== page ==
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Lufthansa Presents Cost-Cutting Plan to Ground Staff

A Lufthansa 747-8i in the carrier’s new livery (Photo: AirlineGeeks | Fabian Behr)

German flag-carrier Lufthansa has reached a preliminary 200 million euro ($237 million) savings deal with Verdi, the union that represents ground staff at the airline, Reuters reports. The deal applies to roughly 24,000 staff at Lufthansa, Lufthansa Technik and Lufthansa Cargo.

The deal will waive Christmas and vacation bonuses, continue the state-led reduced-hours program currently in place, and reduce the top-up of short-time working compensation from 90% to 87% in 2021. The airline says these measures will save up to 50% in personnel costs in 2021 depending on total hours worked.

In return, Lufthansa will offer staff employment protection throughout 2021 as well as partial retirement and voluntary redundancy packages to incentivize working fewer hours.

The offer still needs to be approved by Verdi’s members before it can take effect. Lufthansa and Verdi have been negotiating for months — and talks were repeatedly called off — so the two parties’ relationship is already tense. But if Verdi’s members approve this latest plan, it will mark a major turning point that will help Lufthansa plan’s to weather the coronavirus crisis in 2021.

“With this crisis package, we have taken a first important step towards reducing ground staff personnel costs and can avoid forced redundancies for 2021,” said Lufthansa Chief Officer for Corporate Human Resources Michael Niggemann. “However, we cannot slow down our efforts in continuing to work on crisis management measures in order to agree on good solutions for employees after short-time work ends.”

A Lufthansa A380 parked after diverting to Austin. (Photo: AirlineGeeks | Mateen Kontoravdis)

Lufthansa warned last week it could lose more money in the fourth quarter of 2020 than it did in the third quarter. The winter season typically sees a drastic drop in airline passenger counts in Europe, so seasonal dips in addition to the coronavirus’s travel impacts are setting up all European airlines for a tough season.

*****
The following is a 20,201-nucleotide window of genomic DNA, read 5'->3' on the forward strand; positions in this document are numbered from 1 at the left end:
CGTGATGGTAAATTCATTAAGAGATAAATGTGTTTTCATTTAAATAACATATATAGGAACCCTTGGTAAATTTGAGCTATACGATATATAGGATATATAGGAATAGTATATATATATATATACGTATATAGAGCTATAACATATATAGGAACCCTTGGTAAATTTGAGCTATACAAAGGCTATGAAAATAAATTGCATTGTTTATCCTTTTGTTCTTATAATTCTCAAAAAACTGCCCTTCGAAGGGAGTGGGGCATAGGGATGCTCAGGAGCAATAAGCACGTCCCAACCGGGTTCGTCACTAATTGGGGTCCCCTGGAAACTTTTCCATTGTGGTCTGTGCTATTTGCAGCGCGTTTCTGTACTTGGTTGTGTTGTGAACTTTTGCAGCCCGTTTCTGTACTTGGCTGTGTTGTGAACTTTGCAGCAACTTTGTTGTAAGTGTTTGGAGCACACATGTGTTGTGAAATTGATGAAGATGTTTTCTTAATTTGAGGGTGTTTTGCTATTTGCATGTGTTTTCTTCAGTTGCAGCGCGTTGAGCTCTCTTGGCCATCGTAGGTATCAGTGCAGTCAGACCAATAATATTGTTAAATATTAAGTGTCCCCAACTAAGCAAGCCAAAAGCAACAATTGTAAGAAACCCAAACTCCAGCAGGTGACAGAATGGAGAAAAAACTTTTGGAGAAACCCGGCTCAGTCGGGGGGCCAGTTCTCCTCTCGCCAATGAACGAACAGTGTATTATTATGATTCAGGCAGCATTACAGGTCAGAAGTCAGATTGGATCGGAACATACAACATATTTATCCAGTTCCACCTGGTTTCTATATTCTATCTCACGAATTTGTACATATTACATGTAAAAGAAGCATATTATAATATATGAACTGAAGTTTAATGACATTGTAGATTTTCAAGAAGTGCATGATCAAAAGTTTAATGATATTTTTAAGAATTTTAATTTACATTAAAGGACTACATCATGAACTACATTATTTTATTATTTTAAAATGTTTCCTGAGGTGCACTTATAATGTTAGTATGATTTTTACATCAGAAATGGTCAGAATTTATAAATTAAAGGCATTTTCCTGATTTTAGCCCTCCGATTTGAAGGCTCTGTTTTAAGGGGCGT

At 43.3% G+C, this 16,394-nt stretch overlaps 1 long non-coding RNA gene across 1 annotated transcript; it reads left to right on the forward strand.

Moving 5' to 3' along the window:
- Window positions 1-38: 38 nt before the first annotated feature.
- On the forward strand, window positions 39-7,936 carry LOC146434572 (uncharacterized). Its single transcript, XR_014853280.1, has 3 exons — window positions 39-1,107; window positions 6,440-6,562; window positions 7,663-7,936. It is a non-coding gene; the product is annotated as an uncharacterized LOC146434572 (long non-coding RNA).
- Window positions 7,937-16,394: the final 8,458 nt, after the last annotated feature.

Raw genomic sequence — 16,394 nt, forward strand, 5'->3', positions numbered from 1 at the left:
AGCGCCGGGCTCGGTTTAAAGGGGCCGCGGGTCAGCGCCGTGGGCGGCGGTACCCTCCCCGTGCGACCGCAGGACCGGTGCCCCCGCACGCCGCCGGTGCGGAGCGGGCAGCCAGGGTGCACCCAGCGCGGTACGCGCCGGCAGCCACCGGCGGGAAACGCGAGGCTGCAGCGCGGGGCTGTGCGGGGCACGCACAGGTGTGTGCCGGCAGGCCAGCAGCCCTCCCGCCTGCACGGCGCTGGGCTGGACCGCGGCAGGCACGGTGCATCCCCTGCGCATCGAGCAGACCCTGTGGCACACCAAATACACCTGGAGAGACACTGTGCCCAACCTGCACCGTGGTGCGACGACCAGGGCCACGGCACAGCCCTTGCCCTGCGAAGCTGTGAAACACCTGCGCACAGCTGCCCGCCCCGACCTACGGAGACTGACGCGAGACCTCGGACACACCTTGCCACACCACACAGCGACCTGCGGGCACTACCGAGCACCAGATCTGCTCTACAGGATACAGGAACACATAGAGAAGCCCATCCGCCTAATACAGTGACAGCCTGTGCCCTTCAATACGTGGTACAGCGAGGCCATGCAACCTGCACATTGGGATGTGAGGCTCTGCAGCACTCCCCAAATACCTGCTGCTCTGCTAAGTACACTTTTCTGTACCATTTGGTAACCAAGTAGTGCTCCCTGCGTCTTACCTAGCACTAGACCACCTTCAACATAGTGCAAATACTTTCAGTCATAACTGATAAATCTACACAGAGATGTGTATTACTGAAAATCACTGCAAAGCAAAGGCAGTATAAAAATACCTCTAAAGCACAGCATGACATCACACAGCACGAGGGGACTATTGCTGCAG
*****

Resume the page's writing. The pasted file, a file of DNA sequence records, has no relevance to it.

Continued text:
Lufthansa is still working on finalizing long-term labor cost-cutting agreements. Vereinigung Cockpit, a union representing Lufthansa pilots, agreed on Wednesday to contribute 450 million euros to cost cuts by slashing salaries and pensions through June 2022. The union has a similar deal currently in place that ends at the end of the year.

This announcement comes a couple of weeks after Lufthansa announced it will ground more planes than originally planned during the winter season as a new coronavirus wave surges across Europe and the world, stopping travel plans in their tracks. An additional 125 aircraft will be grounded across Lufthansa Group airlines, and much of the group’s administrative staff are on a government-sponsored reduced-hours plan to cut costs.

Lufthansa is planning to offer 25% of its fourth-quarter 2019 capacity this year. It lost 1.26 billion euros last quarter.

In A Holding Pattern

Like all airlines, Lufthansa is virtually stuck in a low-capacity, money-losing position until public confidence can be revived enough to induce higher travel demand.

Most expect that will not occur until a vaccine for the coronavirus is released. Earlier this week, American pharmaceutical corporation Pfizer announced that preliminary data proves its coronavirus vaccine is 90% effective, a remarkably positive result. That number is expected to drop slightly as more results are analyzed, but the result is still outstanding.

Pfizer hopes it can get emergency approval to begin distributing the vaccine in December, which, if granted, could see the first doses sent out in late December or early January. Notably, Pfizer’s vaccine was developed in partnership with BioNTech, a German biotech firm.

This could help the vaccine see similar expedited approval or distribution in Germany – since BioNTech can work with the German government to distribute the vaccine and has a vested interest in distributing the vaccine in its own country – if the vaccine’s effectiveness stands in additional results, which could help Lufthansa’s recovery if more Germans are vaccinated and can fly sooner, at least domestically.

John McDermott


  • John McDermott

    John McDermott is a student at Northwestern University. He is also a student pilot with hopes of flying for the airlines. A self-proclaimed "avgeek," John will rave about aviation at length to whoever will listen, and he is keen to call out any airplane he sees, whether or not anyone around him cares about flying at all. John previously worked as a Journalist and Editor-In-Chief at Aeronautics Online Aviation News and Media. In his spare time, John enjoys running, photography, and watching planes approach Chicago O'Hare from over Lake Michigan.

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